In Brockman v. Bell (1992), 78 Ohio App.3d 508, 605 N.E.2d 445, jurisdictional motion overruled (1992), 64 Ohio St.3d 1443, 596 N.E.2d 472, the township and driver of a fire department ambulance were denied judgment as a matter of law on the issue of whether an ambulance driver's operation of his vehicle was either willful, wanton, or reckless misconduct. There, the ambulance driver, with lights and siren on, entered an intersection on a green light and collided with a vehicle momentarily stopped in the intersection. Id. In Brockman, evidence was presented which, if believed, indicated the ambulance driver entered the intersection too fast and gave no regard to a vehicle previously observed in the intersection when making a right turn in front it. Id.
Here, there is evidence which indicates that Lovell may have accelerated into the intersection against a red light. Lovell did strike the truck with enough force to flip it like “matchbox cars.” Further, Lovell's admission that he noticed other vehicles enter the intersection without yielding to him, prior to seeing McGuire's truck, could indicate that Lovell, though aware of hazards ahead of him, chose to proceed regardless. These facts, combined with the disputed contention that Lovell braked and swerved prior to impact, create a genuine issue of material fact as to whether Lovell's operation of his vehicle was willful, wanton, or reckless misconduct. Brockman, 78 Ohio App.3d 508, 605 N.E.2d 445; c.f. Moore, 98 Ohio App.3d 701, 649 N.E.2d 850 (where it was undisputed that the officer swerved and applied his brakes in an effort to avoid a collision within an intersection).
Appellees argue that a police officer's failure to activate emergency lights and siren, while responding to an emergency call to duty, does not alone create an issue of material fact as to whether the operation of a vehicle was willful, wanton, or reckless misconduct in the event of a collision. We agree with this general principle, as noted in Moore, 98 Ohio App.3d 701, 649 N.E.2d 850. However, the manner in which a police officer activates his emergency lights and siren cannot be ignored. The activation of such warning devices is a “significant factor” to consider when determining whether the officer's conduct in response to an emergency call was wanton or willful misconduct. Reynolds v. Oakwood (1987), 38 Ohio App.3d 125, 127, 528 N.E.2d 578, 582.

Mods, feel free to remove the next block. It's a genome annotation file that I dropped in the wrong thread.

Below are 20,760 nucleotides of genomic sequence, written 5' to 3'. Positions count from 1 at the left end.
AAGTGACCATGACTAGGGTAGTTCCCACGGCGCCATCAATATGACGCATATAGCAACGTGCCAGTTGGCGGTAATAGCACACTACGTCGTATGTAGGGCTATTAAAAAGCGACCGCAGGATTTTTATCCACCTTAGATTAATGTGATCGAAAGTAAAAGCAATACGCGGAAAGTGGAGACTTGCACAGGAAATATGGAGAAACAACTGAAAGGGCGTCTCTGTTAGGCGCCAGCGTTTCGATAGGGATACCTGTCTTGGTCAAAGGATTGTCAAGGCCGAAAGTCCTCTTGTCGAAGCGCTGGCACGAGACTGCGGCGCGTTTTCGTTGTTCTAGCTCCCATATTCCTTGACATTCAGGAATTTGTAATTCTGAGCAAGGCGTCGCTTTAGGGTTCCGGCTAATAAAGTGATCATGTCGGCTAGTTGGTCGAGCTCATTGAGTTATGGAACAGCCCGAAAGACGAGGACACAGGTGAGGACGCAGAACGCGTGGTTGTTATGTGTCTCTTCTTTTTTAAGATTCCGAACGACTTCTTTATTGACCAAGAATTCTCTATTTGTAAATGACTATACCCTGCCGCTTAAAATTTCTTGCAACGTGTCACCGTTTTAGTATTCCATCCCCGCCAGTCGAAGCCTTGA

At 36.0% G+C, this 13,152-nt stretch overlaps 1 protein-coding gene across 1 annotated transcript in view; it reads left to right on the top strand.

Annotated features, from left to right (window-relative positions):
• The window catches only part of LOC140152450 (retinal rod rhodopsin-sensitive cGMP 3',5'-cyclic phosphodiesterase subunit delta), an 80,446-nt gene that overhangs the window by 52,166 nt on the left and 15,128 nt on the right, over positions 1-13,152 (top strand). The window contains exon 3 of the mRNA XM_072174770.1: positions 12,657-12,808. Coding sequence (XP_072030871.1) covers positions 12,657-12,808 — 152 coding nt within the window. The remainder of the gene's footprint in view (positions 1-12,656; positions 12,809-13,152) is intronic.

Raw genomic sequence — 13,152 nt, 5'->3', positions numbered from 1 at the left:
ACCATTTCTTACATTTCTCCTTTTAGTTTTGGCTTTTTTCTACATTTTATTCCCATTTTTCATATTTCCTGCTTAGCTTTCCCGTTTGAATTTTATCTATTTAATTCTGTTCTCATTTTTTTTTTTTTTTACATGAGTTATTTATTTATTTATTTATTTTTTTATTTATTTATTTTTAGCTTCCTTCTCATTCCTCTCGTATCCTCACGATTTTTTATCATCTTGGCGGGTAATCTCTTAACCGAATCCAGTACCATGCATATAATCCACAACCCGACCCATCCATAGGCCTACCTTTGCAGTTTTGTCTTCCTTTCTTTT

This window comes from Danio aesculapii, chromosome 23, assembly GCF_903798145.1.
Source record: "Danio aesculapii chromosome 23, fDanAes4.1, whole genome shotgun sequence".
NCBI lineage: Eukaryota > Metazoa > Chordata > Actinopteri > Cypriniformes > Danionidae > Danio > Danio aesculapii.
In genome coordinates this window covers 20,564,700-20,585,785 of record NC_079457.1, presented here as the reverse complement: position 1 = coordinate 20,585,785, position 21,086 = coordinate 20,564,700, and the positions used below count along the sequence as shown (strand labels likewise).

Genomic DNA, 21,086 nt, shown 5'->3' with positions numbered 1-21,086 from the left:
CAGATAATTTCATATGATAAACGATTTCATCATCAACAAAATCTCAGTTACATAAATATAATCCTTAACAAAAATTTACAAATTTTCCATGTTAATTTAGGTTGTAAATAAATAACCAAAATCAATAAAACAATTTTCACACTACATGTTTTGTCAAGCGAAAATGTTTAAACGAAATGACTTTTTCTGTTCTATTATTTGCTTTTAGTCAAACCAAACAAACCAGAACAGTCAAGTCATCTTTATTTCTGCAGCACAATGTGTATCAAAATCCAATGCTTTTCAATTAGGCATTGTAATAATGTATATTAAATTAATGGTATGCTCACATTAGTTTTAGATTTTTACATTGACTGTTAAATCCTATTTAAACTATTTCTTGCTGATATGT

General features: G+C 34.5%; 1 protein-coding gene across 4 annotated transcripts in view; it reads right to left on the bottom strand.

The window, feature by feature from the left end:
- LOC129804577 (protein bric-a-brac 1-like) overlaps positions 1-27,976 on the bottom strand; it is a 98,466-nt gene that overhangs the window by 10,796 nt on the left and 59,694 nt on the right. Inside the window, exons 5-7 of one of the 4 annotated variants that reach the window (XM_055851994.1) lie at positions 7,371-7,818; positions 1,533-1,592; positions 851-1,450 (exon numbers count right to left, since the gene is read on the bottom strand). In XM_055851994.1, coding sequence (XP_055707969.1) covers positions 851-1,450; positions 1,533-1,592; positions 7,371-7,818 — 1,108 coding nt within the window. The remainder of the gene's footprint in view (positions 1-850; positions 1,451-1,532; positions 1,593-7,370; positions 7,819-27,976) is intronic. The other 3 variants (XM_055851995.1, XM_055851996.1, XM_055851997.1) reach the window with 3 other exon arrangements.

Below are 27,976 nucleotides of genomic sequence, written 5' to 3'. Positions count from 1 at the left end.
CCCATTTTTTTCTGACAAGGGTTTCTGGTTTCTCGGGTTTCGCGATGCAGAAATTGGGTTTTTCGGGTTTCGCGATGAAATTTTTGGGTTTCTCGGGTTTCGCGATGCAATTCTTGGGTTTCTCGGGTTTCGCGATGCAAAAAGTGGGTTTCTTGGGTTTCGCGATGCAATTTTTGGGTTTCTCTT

Here, when viewing the evidence most strongly in favor of McGuire, a trier of fact could conclude that Lovell's eleventh-hour activation of his emergency lights and siren, just prior to entering the intersection, was too late to be of any use to McGuire or the other truck occupants. Though it appears undisputed that Deputy Lovell did activate his warning devices, the circumstances under which they were employed could lead to different conclusions. If McGuire's and Willis's testimonies are to be believed, a trier of fact could determine that the late activation of Lovell's lights and siren could do no more than to alert McGuire and his co-occupants that they were about to be struck.
As this is the only evidence of the care exercised by Lovell prior to striking the McGuire vehicle, save for his disputed contention that he braked and swerved, we cannot say as a matter of law that Lovell's conduct was not willful, wanton, or reckless pursuant to R.C. 2744.02(B)(1)(a) and 2744.03(A)(6)(b).
Judgment reversed and cause remanded.
The majority has concluded that the Marion County Common Pleas Court erred in dismissing appellant's complaint upon a motion for summary judgment filed by appellees. However, for the following reasons, I respectfully dissent from that conclusion.
As the majority notes, summary judgment is appropriate when (1) there is no genuine issue of material fact; (2) the moving party is entitled to judgment as a matter of law; and (3) reasonable minds can come to but one conclusion, and that conclusion is adverse to the party against whom the motion for summary judgment is made. State ex rel. Howard v. Ferreri (1994), 70 Ohio St.3d 587, 589, 639 N.E.2d 1189, 1192; State ex rel. Parsons v. Fleming (1994), 68 Ohio St.3d 509, 511, 628 N.E.2d 1377, 1379; Turner v. Turner (1993), 67 Ohio St.3d 337, 339-340, 617 N.E.2d 1123, 1126.
Furthermore, when reviewing a summary judgment motion, we must independently review the record to determine if summary judgment was appropriate. Morehead v. Conley (1991), 75 Ohio App.3d 409, 411-412, 599 N.E.2d 786, 787-788. Therefore, we will review the trial court's granting of summary judgment de novo. Brown v. Scioto Cty. Bd. of Commrs. (1993), 87 Ohio App.3d 704, 711, 622 N.E.2d 1153, 1157-1158.
Additionally, it is well settled that the party seeking summary judgment bears the initial burden of showing that no genuine issue of material fact exists for trial. Dresher v. Burt (1996), 75 Ohio St.3d 280, 296, 662 N.E.2d 264, 275-276; Mitseff v. Wheeler (1988), 38 Ohio St.3d 112, 115, 526 N.E.2d 798, 801-802. However, the nonmoving party “may not rest on the mere allegations or denials of his pleading.” Chaney v. Clark Cty. Agricultural Soc. (1993), 90 Ohio App.3d 421, 424, 629 N.E.2d 513, 515. Instead, once the initial burden has been met, the non-moving party then has a reciprocal burden to set forth specific facts showing that there is a genuine issue for trial. Id.; Dresher, supra, at 293, 662 N.E.2d at 273-274. Otherwise, the trial court shall enter summary judgment, if appropriate, against the nonmoving party. Dresher, supra, at 293, 662 N.E.2d at 273-274.